As part of the dossier Futuribles is devoting to this programme this month, Cédric Allio, Henri Waisman and Jean-Charles Hourcade present here the study carried out by CIRED (International Research Center on Environment and Development) on the role played by local action in the post-carbon transition. The authors begin by reminding us of the importance of the transport sector in the increase in energy demand and in greenhouse gas emissions, and the need to bring about significant changes in individuals’ mobility behaviours if a post-carbon transition on a substantial scale is to be achieved. To do this, local initiatives could be crucial, given their impact on the spatial organization of territories, and could complement the measures put in place at higher levels (national, European or global). This is what clearly emerges from the model developed by CIRED to study the interactions between local and global levels in the post-carbon transition and to provide a macroeconomic frame for the scenarios envisaged in the “Post-carbon Cities” programme. The authors offer a comparison of two scenarios for reducing greenhouse gas emissions by half by 2050, but doing so by very different transition processes, and they show how, in these two contexts, local and global actions are interconnected and how that connection and a correct spacing of actions over time are crucial for carrying through a post-carbon transition.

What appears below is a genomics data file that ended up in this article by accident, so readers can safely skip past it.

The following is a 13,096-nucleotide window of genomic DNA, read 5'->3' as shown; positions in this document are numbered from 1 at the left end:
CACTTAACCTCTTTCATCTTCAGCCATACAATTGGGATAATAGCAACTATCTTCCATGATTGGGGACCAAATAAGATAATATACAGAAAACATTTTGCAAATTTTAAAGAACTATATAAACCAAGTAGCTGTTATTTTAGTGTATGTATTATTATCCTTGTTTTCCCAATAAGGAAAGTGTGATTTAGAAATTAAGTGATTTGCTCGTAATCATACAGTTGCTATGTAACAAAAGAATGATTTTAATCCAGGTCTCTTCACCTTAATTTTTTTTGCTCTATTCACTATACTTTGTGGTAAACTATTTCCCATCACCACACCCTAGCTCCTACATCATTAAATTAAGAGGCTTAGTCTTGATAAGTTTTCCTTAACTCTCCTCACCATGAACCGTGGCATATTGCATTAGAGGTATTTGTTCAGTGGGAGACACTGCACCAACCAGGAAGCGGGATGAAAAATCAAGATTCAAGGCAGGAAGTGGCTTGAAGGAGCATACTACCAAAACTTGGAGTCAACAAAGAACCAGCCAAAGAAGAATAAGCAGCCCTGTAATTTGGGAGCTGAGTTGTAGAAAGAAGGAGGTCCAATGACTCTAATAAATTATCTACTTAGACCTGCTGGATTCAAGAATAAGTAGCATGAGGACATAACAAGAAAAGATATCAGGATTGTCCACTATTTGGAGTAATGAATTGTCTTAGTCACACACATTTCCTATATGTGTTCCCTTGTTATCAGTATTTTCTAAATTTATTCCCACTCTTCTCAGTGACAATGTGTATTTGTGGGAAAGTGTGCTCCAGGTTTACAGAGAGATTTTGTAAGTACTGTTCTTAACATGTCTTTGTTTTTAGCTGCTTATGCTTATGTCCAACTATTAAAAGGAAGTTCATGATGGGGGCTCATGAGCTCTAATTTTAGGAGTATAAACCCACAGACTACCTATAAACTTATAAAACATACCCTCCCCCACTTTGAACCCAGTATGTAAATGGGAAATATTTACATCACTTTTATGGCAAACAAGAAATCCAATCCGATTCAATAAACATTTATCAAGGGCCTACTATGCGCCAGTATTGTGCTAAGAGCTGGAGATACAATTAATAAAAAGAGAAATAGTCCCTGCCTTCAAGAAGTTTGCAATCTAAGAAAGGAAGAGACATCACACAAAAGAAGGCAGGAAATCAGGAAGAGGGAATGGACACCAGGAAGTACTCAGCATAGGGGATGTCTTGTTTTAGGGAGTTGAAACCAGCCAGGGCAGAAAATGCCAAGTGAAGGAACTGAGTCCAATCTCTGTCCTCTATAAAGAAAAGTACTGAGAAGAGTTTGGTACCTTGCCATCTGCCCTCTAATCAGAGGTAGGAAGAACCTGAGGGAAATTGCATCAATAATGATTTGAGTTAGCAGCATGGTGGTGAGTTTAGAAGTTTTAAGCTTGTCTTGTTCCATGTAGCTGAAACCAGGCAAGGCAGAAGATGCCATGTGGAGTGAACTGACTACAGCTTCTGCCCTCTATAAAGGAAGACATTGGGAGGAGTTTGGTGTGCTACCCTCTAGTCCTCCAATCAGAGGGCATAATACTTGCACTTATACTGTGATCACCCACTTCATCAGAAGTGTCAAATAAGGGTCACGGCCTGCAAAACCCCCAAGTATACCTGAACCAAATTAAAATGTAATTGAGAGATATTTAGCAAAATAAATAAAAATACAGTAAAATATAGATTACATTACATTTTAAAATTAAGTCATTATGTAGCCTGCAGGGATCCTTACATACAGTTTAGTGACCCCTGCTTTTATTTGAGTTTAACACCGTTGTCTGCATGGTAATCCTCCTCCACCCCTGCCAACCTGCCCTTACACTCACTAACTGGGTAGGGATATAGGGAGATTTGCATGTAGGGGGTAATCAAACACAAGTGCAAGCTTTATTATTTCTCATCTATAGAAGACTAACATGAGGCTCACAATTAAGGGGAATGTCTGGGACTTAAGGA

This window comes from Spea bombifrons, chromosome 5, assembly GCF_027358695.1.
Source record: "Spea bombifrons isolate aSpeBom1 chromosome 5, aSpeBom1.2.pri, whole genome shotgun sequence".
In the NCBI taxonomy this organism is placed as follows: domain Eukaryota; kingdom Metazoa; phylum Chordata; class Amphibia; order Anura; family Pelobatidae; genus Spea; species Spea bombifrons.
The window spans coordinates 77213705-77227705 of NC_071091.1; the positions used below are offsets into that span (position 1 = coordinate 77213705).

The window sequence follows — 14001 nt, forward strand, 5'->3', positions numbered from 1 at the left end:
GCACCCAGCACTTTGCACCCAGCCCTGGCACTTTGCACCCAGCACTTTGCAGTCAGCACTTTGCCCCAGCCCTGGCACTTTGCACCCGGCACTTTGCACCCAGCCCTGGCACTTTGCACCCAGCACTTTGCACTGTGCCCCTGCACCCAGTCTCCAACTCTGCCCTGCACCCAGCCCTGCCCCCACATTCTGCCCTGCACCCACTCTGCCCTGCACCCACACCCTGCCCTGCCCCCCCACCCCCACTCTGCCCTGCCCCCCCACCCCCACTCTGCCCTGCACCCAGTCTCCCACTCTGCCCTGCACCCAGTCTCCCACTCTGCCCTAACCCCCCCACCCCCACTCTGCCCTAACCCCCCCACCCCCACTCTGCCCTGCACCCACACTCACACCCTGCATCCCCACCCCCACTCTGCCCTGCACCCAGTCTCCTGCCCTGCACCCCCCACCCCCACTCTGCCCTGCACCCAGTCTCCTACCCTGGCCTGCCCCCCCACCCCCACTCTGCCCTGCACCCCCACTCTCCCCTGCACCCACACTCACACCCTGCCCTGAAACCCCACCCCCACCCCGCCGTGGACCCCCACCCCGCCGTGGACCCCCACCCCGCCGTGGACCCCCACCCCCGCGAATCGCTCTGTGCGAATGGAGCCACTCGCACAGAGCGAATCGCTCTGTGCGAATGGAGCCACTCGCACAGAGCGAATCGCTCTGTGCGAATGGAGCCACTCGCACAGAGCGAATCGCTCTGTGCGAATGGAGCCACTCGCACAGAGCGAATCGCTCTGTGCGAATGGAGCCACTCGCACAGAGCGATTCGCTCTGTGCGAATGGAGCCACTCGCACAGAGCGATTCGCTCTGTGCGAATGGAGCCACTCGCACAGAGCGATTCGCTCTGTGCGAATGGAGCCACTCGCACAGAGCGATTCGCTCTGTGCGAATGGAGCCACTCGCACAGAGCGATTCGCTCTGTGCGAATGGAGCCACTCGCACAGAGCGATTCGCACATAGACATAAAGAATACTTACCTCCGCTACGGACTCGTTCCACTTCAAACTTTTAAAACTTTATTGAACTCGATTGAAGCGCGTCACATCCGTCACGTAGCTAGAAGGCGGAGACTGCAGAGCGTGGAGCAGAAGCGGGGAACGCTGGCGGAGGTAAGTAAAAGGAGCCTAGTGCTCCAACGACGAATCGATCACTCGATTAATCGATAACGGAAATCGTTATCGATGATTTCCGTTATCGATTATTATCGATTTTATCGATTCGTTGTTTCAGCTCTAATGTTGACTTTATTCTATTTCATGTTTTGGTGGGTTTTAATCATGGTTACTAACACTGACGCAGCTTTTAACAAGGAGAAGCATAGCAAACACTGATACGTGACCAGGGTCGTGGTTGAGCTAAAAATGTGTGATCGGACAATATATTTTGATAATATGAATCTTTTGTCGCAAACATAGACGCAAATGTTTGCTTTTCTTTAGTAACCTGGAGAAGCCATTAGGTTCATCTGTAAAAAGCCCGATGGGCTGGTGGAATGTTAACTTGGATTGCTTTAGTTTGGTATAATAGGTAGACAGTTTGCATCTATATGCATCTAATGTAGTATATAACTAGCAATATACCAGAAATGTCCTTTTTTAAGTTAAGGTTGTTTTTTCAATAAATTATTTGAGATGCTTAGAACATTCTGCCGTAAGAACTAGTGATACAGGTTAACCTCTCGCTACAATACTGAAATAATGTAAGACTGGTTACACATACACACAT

Revue

Ressources naturelles, énergie, environnement - Société, modes de vie

Towards Sustainable Lifestyles. A Variety of Lifestyles for a Single Ambition: Post-carbon Society